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Humans are famously bad at predicting the impact of exponential growth. The problem is demonstrated by the following question, often posed to unsuspecting students.

A colony of bacteria grows in a petri dish and doubles in size each day. It fills the dish on the 100th day, triggering a population crash. On what day is the petri dish half full?

The answer is on the 99th day, a result that is mathematically trivial and yet still has the power to surprise. The truth is that humans just haven’t evolved to think intuitively about exponential change.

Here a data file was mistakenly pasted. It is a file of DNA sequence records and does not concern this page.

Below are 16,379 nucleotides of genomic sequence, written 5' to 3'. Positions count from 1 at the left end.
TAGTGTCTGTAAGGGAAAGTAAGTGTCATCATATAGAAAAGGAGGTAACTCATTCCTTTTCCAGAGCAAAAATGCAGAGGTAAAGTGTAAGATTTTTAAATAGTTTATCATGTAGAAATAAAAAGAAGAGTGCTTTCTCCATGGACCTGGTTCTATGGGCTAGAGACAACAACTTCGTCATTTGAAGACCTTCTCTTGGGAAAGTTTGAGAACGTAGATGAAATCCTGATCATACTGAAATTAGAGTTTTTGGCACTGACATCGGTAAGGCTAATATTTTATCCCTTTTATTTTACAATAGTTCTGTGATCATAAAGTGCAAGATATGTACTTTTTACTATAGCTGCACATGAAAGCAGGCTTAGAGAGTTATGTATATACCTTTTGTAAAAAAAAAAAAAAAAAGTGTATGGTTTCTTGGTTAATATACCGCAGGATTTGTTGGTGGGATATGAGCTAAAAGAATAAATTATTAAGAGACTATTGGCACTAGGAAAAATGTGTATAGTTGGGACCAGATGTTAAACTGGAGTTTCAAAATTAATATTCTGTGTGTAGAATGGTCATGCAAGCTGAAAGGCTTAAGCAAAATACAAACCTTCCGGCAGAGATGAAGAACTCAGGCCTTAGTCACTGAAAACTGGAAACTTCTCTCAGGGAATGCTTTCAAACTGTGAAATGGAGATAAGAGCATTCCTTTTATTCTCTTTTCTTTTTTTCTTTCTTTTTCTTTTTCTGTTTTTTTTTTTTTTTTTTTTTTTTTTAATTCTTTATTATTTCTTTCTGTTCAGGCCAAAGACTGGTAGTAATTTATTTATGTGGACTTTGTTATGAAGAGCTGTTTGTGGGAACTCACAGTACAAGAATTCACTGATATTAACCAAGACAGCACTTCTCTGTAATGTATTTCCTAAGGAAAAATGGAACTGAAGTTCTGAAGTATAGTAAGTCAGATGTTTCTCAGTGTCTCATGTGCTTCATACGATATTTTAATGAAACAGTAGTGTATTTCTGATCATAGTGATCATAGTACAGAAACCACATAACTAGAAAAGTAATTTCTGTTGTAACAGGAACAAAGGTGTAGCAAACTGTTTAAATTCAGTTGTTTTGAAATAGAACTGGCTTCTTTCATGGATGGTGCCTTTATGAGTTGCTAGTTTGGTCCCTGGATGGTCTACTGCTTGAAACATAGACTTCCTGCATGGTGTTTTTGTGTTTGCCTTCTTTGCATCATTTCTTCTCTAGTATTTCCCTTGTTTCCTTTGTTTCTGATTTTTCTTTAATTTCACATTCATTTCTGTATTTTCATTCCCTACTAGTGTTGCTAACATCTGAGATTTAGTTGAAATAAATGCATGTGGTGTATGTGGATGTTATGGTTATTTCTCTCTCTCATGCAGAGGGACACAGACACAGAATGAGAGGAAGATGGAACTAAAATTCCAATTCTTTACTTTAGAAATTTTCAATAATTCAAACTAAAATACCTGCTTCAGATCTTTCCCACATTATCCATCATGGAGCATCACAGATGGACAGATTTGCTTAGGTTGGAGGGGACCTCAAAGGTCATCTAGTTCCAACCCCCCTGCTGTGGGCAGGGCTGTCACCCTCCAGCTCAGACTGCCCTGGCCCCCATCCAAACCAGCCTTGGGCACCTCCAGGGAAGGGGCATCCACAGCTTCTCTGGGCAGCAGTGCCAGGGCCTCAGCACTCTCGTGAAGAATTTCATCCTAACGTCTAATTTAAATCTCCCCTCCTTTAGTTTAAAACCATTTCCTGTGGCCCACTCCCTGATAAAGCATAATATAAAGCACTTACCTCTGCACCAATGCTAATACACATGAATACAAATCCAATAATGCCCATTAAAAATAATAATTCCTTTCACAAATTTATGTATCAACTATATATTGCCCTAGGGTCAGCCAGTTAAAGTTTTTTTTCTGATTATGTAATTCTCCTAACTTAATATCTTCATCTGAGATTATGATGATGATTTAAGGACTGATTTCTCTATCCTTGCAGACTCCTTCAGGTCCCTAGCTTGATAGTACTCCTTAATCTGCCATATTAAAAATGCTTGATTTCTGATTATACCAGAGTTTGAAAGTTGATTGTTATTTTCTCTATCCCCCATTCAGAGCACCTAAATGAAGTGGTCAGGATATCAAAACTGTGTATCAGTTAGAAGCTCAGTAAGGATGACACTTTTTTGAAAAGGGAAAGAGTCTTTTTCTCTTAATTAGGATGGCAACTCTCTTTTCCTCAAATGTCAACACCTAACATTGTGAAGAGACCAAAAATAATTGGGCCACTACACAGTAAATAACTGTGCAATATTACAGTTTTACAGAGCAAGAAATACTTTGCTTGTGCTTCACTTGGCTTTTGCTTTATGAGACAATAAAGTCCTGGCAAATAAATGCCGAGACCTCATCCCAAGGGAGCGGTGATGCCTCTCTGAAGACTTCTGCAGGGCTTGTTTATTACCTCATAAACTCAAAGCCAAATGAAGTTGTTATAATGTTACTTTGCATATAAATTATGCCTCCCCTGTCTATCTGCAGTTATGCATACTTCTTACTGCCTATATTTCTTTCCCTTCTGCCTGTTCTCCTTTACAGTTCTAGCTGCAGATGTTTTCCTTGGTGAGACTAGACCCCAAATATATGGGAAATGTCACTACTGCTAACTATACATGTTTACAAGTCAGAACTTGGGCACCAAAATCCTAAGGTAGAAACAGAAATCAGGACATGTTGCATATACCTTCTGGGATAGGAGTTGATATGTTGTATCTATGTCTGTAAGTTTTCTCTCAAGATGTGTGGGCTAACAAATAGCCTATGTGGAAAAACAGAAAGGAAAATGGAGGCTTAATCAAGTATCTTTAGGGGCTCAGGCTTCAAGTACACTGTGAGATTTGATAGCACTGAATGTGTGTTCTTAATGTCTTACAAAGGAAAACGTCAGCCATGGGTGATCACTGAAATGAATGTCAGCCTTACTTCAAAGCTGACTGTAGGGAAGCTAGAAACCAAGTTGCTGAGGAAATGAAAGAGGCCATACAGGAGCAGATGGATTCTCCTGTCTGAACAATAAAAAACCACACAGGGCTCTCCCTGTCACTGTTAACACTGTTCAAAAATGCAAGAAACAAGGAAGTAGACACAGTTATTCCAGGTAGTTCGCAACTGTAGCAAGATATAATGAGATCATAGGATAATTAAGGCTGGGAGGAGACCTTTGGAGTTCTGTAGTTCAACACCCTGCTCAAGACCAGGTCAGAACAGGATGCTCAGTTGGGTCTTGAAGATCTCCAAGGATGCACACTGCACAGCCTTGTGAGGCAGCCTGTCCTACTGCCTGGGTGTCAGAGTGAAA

This difficulty has important implications for our environment and how we should use the resources it offers. The global population has doubled twice in the last hundred years or so. The global economy is doubling in size every 20 years.

A growing number of people are warning that we must avoid the 99th-day scenario—although it is far from clear that we could recognize it if we were in its midst.

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